Author Topic: Using 32-bit code in 64-bit land  (Read 1238 times)

jj2007

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Using 32-bit code in 64-bit land
« on: March 10, 2017, 03:42:45 PM »
This is a proof of concept: A 64-bit window asks a 32-bit console application for assistance, using shared memory (MMF).
The relevant code is in the WM_KEYDOWN handler; press g to see the action (before clicking into the edit control!).
I am curious if it works everywhere :biggrin:

Source and executables attached, standard Masm32 plus MasmBasic required to build it (and nothing else - no other libraries or headers needed). To test it, extract to a folder and launch GetStringsFrom32BitLib.exe; to rebuild, open the sources in RichMasm and hit F6.

hutch--

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Re: Using 32-bit code in 64-bit land
« Reply #1 on: March 10, 2017, 04:42:44 PM »
I have not checked your apps yet but the technique works just as well the other way around, having a server in 64 bit with access to large amounts of memory that a 32 bit app can access in smaller blocks via a memory mapped file. A 64 memory extender for 32 bit apps is viable and may add some life to 32 bit apps that are running out of memory.
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jj2007

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Re: Using 32-bit code in 64-bit land
« Reply #2 on: March 11, 2017, 11:44:27 PM »
a server in 64 bit with access to large amounts of memory that a 32 bit app can access in smaller blocks via a memory mapped file

That sounds interesting, too :t

Just stumbled over a good article: What are the pros and cons of the different IPC methods?

WM_COPYDATA works fine between 32- and 64-bit applications. I wonder if MMFs are much faster, if at all.

hutch--

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Re: Using 32-bit code in 64-bit land
« Reply #3 on: March 12, 2017, 12:02:00 AM »
I think this says it all.
Quote
Memory Mapped files

MMFs don't necessarily need to be associated with a disk file, so you can use them for IPC. Since MMFs are the underlying implementation technique for most of the other IPC methods, you won't get much better performance if a shared memory technique fits your requirement
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jj2007

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Re: Using 32-bit code in 64-bit land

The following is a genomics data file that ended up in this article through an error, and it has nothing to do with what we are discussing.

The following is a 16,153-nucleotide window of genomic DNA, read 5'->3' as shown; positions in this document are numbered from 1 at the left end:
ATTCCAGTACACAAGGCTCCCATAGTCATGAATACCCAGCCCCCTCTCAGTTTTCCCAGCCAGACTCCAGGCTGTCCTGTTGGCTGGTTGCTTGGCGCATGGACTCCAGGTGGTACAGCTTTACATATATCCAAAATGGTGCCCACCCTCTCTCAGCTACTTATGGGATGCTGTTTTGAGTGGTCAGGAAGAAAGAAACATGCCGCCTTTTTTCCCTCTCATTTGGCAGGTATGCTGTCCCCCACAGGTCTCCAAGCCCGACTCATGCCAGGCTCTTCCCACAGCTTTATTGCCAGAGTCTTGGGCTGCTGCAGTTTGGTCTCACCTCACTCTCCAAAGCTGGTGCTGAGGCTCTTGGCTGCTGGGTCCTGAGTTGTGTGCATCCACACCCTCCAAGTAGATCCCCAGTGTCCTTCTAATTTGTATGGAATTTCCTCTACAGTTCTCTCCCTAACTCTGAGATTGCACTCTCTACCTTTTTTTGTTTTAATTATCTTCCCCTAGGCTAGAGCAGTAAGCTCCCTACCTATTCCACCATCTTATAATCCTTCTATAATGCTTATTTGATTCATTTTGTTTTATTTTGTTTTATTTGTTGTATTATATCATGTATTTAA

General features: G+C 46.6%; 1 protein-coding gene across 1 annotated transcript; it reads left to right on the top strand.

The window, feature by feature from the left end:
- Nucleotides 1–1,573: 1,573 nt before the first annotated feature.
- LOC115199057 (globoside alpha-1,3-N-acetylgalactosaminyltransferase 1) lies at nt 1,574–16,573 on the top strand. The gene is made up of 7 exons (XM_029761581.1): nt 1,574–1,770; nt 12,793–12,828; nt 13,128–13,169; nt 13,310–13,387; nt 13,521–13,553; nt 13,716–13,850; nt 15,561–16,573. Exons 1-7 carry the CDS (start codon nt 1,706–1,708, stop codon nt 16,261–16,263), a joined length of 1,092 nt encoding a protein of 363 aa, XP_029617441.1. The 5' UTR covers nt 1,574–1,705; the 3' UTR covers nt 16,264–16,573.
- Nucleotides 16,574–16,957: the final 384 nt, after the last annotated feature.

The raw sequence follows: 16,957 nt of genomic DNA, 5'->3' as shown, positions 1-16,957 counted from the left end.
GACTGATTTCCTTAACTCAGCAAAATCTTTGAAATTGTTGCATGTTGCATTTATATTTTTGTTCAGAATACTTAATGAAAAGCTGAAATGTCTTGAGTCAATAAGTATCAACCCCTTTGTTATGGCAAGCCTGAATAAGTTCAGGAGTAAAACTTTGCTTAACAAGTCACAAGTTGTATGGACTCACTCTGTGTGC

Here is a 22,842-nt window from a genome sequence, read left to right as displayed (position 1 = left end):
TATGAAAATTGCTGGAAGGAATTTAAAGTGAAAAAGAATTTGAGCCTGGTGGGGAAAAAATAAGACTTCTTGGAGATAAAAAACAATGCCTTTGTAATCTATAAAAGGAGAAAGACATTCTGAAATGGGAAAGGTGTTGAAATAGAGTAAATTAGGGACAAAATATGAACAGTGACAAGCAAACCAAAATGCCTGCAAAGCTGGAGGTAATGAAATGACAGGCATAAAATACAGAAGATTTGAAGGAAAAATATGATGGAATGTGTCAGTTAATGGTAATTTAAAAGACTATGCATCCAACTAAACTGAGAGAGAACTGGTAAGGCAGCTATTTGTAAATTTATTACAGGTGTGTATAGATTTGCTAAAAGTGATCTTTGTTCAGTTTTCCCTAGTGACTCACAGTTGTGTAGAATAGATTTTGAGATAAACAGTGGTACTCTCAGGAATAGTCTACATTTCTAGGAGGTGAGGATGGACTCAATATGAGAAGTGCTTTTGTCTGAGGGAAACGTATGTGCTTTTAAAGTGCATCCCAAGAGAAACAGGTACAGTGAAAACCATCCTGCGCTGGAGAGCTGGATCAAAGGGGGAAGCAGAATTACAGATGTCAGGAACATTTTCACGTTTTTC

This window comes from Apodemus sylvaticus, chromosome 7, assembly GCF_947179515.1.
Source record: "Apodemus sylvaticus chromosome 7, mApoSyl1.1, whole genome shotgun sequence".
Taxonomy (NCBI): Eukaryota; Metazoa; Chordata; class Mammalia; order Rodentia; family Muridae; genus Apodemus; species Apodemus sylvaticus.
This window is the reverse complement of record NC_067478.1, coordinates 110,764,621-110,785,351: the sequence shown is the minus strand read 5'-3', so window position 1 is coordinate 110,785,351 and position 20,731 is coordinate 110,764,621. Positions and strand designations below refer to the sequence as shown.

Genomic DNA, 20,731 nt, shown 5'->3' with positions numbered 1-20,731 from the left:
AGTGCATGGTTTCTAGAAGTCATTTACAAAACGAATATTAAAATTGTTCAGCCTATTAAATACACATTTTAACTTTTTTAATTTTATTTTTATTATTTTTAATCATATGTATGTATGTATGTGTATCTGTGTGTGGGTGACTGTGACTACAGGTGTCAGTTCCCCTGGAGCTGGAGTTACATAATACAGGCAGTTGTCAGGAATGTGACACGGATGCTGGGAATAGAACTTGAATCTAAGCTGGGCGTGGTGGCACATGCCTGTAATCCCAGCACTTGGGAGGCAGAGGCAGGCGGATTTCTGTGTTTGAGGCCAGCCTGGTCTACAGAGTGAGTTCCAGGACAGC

« Reply #4 on: March 12, 2017, 12:54:51 AM »
> I wonder if MMFs are much faster

I suspect that WM_COPYDATA (easier to use) is just a thin wrapper of MMFs. As an old friend of mine always says, "if in doubt, time it" :bgrin:

adeyblue

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Re: Using 32-bit code in 64-bit land
« Reply #5 on: March 12, 2017, 08:07:01 AM »
WM_COPYDATA involves at least two separate memory allocations and copies of whatever is sent. One in kernel mode when it places the message into the other apps queue (see below), and then one in user mode when it receives the message so the app can access the data.

Code: [Select]
// from private\ntos\w32\ntuser\kernel\sendmsg.c
if (cbCapture &&
                (psms->pvCapture = UserAllocPoolWithQuota(cbCapture, TAG_SMS_CAPTURE)) != NULL) {

            lParamSave = lParam;

            /*
             * now actually copy memory from lpCapture to psms->pvCapture
             * and fixup any references to the indirect data to point to
             * psms->pvCapture.
             */
            switch (message) {
            case WM_COPYDATA:     // fnCOPYDATA
                {
                    PCOPYDATASTRUCT pcdsNew = (PCOPYDATASTRUCT)psms->pvCapture;
                    lParam = (LPARAM)pcdsNew;
                    RtlCopyMemory(pcdsNew, pcds, sizeof(COPYDATASTRUCT));
                    if (pcds->lpData) {
                        pcdsNew->lpData = (PVOID)((PBYTE)pcdsNew + sizeof(COPYDATASTRUCT));
                        RtlCopyMemory(pcdsNew->lpData, pcds->lpData, pcds->cbData);
                    }
                }
                break;

Not sure about the claim MMF's are the underlying mechanism of the rest. As it mentions mailslots, pipes and sockets can go inter-machine so sharing memory pages doesn't make sense and I kinda doubt they went to the trouble of coding two separate implementations for each. WM_COPYDATA doesn't. Shared sections do. I've no idea how DDE works.

jj2007

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Re: Using 32-bit code in 64-bit land
« Reply #6 on: March 12, 2017, 10:21:31 AM »
WM_COPYDATA involves
...
Not sure about the claim MMF's are the underlying mechanism of the rest. As it mentions mailslots, pipes and sockets can go inter-machine so sharing memory pages doesn't make sense and I kinda doubt they went to the trouble of coding two separate implementations for each. WM_COPYDATA doesn't. Shared sections do. I've no idea how DDE works.

WM_COPYDATA doesn't ... what? I have no doubt that you know much more about these things than I do - if you know documentation, please post a link. I am genuinely curious. Btw from my tests it seems that COPYDATASTRUCT.lpData points to HeapAlloc'ed memory; GlobalFree and VirtualFree fail but HeapFree works.

Afaik DDE uses the same mechanism as the clipboard.

From what I understand, memory mapped "files" are basically identical areas of physical memory "mapped" into the address spaces of different processes; which explains why they are fast: both processes read and write from/to the same physical memory. Is that correct?